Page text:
As a stay-at-home, homeschooling mom, it would benefit my whole family if I slowed the chores down. These are teaching moments. Learning to make a dish clean is learning to love. Caring for a home means caring for the family, for the people. Though tasks are numerically abundant, they can hold another kind of abundance, too.

This is the kind of abundance that makes our hearts flow at night’s end, and uncovers joy within the chore of a.m. eye-opening.

FUN WITH FOOD: FEAR AND LOATHING ON PIZZA NIGHT

FUN WITH FOOD: FEAR AND LOATHING ON PIZZA NIGHT

Around here, we love crispy pizza crust. The kind that is so thin you’re not even sure how it’s holding all that cheese. We also love pepperoni, though half our pizzas have sauteed kale and onions or mushrooms and feta. I like to experiment, and I love veggies on pizza, but as a whole, the family loves pepperoni best and I will suffer if there is none.

Homemade pizza sounds like one of those meals that should be easy to throw together, but around here it always becomes complicated. We make the crust right after breakfast so it can sit and rise and get a little sour. We stir the sauce together and let it simmer on the stove. We grate the cheese ourselves.

The first step though, is always the crust.

I love making homemade crust, rolling it, stretching it, letting it dangle from my hands, throwing it in the air pretending I’m a real Italian chef, watching gravity do it’s work. I love making homemade sauce, too. A can of crushed tomatoes, oregano, garlic, red wine vinegar. I usually use the basic recipes found on The Fresh Loaf.

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Parchment paper makes the transition from table to HOT HOT HOT pizza stone way smoother!

Before finding The Fresh Loaf, I had tried to make pizza crust so many times, each one an accomplishment because we hadn’t dialed a number to get pizza on the table. When I made it at home, though, it was always lacking. It was chewy and thick, and just not that great.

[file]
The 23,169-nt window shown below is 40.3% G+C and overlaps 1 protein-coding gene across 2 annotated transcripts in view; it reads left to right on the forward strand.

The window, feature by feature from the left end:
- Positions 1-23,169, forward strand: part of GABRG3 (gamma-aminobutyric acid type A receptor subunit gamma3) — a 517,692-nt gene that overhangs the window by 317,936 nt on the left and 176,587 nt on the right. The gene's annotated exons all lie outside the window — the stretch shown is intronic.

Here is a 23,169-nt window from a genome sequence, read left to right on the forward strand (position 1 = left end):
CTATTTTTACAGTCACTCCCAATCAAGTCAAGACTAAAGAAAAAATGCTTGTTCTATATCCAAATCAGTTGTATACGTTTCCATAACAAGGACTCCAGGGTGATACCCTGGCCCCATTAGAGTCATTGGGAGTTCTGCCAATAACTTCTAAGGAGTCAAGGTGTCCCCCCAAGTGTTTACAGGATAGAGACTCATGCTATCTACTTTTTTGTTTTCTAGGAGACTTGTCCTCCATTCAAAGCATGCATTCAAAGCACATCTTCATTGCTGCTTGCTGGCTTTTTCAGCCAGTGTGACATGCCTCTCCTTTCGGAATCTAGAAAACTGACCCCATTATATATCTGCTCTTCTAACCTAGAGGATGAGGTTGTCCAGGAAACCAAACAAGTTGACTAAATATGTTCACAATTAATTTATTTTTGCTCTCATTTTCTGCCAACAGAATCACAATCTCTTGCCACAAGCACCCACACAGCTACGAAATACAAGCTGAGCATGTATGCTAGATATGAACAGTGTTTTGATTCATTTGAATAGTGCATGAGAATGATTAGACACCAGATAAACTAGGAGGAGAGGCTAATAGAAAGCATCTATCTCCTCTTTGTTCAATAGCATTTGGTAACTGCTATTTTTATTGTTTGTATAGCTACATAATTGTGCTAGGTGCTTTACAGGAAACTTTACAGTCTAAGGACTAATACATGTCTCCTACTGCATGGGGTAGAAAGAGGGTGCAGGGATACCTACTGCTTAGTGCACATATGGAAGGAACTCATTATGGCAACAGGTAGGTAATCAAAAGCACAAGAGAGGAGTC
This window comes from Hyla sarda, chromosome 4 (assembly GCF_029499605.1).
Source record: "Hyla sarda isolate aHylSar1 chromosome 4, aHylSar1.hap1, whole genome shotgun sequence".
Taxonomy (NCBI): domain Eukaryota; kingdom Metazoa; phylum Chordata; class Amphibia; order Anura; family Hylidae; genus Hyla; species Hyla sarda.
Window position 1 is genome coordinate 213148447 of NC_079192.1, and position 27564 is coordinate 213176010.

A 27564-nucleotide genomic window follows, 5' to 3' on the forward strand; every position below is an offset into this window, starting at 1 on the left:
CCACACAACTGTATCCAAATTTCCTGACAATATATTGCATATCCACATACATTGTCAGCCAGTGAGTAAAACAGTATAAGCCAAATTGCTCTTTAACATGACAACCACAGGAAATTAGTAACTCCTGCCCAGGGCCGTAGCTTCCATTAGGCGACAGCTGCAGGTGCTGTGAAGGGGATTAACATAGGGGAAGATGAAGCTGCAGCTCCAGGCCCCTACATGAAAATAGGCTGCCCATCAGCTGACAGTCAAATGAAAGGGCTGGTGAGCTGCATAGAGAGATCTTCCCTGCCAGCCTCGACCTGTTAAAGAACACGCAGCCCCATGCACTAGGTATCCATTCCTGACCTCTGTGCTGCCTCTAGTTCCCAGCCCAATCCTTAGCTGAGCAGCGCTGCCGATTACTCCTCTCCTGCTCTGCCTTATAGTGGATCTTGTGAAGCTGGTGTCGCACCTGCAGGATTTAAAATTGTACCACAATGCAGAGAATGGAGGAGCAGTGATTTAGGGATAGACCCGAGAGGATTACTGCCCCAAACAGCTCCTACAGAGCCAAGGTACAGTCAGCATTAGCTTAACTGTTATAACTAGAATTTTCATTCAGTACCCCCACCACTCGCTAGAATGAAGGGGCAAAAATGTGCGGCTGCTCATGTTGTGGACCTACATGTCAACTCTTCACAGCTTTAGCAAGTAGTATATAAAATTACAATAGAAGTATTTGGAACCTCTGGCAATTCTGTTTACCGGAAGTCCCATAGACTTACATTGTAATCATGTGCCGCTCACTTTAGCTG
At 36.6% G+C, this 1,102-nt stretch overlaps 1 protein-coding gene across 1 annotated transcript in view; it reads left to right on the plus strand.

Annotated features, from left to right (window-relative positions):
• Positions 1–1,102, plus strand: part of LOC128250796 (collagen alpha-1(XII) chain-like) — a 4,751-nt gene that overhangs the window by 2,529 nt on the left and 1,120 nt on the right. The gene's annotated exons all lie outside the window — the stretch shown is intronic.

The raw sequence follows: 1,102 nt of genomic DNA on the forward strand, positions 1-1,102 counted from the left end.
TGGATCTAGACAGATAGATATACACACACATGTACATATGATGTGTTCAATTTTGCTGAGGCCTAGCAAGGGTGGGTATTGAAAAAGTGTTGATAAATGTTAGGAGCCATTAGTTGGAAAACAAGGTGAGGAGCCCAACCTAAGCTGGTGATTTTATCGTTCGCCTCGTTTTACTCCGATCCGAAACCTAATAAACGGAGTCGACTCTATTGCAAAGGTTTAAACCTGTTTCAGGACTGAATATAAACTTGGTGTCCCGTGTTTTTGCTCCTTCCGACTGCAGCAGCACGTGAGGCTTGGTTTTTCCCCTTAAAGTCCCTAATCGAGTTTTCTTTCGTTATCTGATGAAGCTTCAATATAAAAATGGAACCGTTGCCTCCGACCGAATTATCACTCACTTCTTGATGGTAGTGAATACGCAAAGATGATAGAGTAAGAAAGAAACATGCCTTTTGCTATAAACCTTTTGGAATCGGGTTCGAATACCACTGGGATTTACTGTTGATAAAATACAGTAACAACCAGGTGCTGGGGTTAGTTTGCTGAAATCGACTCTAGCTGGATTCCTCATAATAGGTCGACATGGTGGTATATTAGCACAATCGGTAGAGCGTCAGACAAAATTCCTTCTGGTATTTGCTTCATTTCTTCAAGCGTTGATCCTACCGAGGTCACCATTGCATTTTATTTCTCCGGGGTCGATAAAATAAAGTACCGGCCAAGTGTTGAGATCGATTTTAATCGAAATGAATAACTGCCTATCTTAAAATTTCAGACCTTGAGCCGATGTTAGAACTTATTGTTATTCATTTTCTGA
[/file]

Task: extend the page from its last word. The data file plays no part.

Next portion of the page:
Then I learned some things about making pizza. The most important thing I learned is that you have to preheat the pizza stones while you preheat the oven, and your oven has to be hot. And not just hot, but HOT HOT HOT! 500 degrees is just about perfect.

Have you ever cooked anything in a 500 degree oven? Smoke goes everywhere, creating this thick fog in the air, and no matter how many windows and doors are open, no matter how many fans are blowing, it’s never enough, and I’m always nervous because I’m trying not to let anyone’s skin come near the heat.

Oh, the things we do for good food!

I’m trying to let my kids help but also intermittently screaming for them to back up and raise their arms in the air. We need to make sure no one gets set on fire. It’s truly stressful. (Please note that I’m dramatizing this a little. Though my kids get excited and a little rambunctious when it’s pizza-building time, I have enough common sense to ensure that my kids aren’t playing with things that could burn their skin clear off. When I do let them help, I pay close attention and am often guarding their arms so they don’t accidentally drop their precious skin onto the fire stones.)

Then, the pizza gets topped and I stick it in the oven and everyone breathes with anticipation.

Because about 10 minutes later, this slides onto our plates:

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And everyone smiles and everyone chomps. I’m happy because almost everything we’re putting into our bodies is made from home.